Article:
Your Score: Very useful <<  >>Average Picture about mountain Knocknadobar (<i>Cnoc na dTobar</i>) in area Iveragh NW, Ireland
Picture: Vera taking a break
tiktiktik3 on Knocknadobar, 2007
by tiktiktik3  22 Jul 2007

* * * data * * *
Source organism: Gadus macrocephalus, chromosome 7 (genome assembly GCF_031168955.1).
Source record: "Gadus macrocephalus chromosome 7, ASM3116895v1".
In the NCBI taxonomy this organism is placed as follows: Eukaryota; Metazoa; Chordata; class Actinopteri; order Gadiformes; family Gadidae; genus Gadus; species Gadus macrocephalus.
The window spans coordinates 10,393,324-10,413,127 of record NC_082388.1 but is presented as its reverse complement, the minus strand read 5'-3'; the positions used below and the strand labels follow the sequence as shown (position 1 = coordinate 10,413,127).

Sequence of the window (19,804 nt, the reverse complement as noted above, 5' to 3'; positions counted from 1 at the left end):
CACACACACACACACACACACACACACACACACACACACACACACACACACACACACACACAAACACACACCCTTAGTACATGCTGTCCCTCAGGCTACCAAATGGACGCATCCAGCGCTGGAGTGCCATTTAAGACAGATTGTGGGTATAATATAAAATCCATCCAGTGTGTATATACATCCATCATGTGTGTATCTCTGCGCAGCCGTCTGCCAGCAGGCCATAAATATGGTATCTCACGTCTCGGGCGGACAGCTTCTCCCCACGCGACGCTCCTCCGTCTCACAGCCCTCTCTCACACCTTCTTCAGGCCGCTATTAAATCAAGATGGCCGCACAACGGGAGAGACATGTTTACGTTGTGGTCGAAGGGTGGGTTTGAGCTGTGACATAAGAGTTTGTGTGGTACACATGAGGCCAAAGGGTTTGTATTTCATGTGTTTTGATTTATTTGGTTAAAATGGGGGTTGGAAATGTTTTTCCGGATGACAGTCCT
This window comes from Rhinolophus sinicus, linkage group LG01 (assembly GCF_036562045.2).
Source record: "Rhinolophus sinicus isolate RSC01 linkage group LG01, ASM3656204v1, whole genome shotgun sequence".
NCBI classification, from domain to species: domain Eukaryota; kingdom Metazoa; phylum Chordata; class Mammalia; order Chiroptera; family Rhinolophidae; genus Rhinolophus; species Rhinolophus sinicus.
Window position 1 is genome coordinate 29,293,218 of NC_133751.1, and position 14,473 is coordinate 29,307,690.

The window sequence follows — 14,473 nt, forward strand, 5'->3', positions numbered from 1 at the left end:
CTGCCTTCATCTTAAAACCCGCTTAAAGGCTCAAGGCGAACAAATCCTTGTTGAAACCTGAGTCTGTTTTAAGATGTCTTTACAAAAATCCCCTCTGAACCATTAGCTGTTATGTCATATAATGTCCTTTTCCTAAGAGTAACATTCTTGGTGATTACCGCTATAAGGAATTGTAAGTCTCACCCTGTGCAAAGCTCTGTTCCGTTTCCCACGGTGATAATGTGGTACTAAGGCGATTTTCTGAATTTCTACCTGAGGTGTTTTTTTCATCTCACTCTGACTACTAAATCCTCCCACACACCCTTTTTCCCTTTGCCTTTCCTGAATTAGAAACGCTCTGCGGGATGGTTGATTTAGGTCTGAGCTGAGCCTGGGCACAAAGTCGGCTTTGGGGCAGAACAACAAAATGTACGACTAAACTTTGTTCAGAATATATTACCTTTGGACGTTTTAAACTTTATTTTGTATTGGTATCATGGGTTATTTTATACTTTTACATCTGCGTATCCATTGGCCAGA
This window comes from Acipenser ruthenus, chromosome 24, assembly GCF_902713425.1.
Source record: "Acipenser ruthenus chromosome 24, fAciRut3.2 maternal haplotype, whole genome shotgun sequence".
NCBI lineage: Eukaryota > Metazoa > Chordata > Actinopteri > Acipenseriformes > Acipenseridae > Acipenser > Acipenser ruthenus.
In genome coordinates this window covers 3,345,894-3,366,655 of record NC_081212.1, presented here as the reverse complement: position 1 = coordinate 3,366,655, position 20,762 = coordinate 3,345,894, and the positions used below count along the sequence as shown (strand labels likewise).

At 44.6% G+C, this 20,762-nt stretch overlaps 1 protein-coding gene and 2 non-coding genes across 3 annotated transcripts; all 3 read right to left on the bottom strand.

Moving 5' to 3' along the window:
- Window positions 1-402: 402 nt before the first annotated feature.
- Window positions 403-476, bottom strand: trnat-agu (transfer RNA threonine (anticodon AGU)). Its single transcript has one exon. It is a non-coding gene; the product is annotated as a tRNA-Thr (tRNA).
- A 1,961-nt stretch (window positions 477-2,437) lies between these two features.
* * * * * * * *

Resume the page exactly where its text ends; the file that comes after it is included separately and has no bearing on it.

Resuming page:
Like Groagh Patrick, this is a pilgrimage mountain. The Folk doing the pilgrimage refer to it as "Stations of the Cross" because of the crosses on its slopes with a huge Celtic cross on top to mark its highest point. It's easy enough to find, from the town of Kilorglin You follow the N72 until You reach Cahersiveen. Turn right at the tourist office and cross the bridge. Again take the first right and continue along that road. The second road on your left is the one You need. If You pass the entrance and ride a bit further You'll be rewarded with a great little harbor view and more important a safe spot to park Your car. It's a 15 to 20 min walk to the entrance, once inside, we walked through some fields in the direction of the first cross. (take good care to close all three fence gates behind You)., We tried to keep track of the crosses but I must confess we missed a few. From the road You can see the first four, but once behind the first rim the crosses are invisible from below and not painted anymore. Near the top some even came down with rockslides… The climb itself is straightforward, the reward however is plentiful with spectacular views all around. At one point we thought we were almost on top (we lost the crosses at the time) only to see one halfway up another slope. We decided to take a break, while sitting there we noticed patches of rain clouds coming over the top of the mountain but decided to continue anyway. As We started out again it got darker and darker and after a while We where completely surrounded by grey fog. All sound was muffled and visibility had shrunk to almost zero so in that last stretch We lost each other. Must say it was a bit eerie, Cnock na Dtobar proved it was everything and more than my imagination ever could have come up with. I headed on towards the summit and after some time I noticed the Celtic Cross above Me with Vera sitting at it's foot, happy to see Me arrive. It was the only place one could take some cover from the harsh Ice cold winds. I sat Me down beside her and silently we waited as due to the darkness and the foggy clouds We where not sure if going down was advisable. Then suddenly the clouds lifted and beams of light flashed down into the valley below like stage lights revealing only parts of the landscape at a time just for a moment and shifting again to another spot. It's impossible to put on paper. I can only say that no lightshow I ever witnessed presented Me with a spectacle as We had the chance to see that day. Mind You it al happened fast and 15min later all traces of fog and rain clouds where gone and we started our decent in sunlight again. About halfway down as a bonus that sun went down in a blaze of colors over the surrounding mountains and by the time we reached the road again it was dark… Linkback: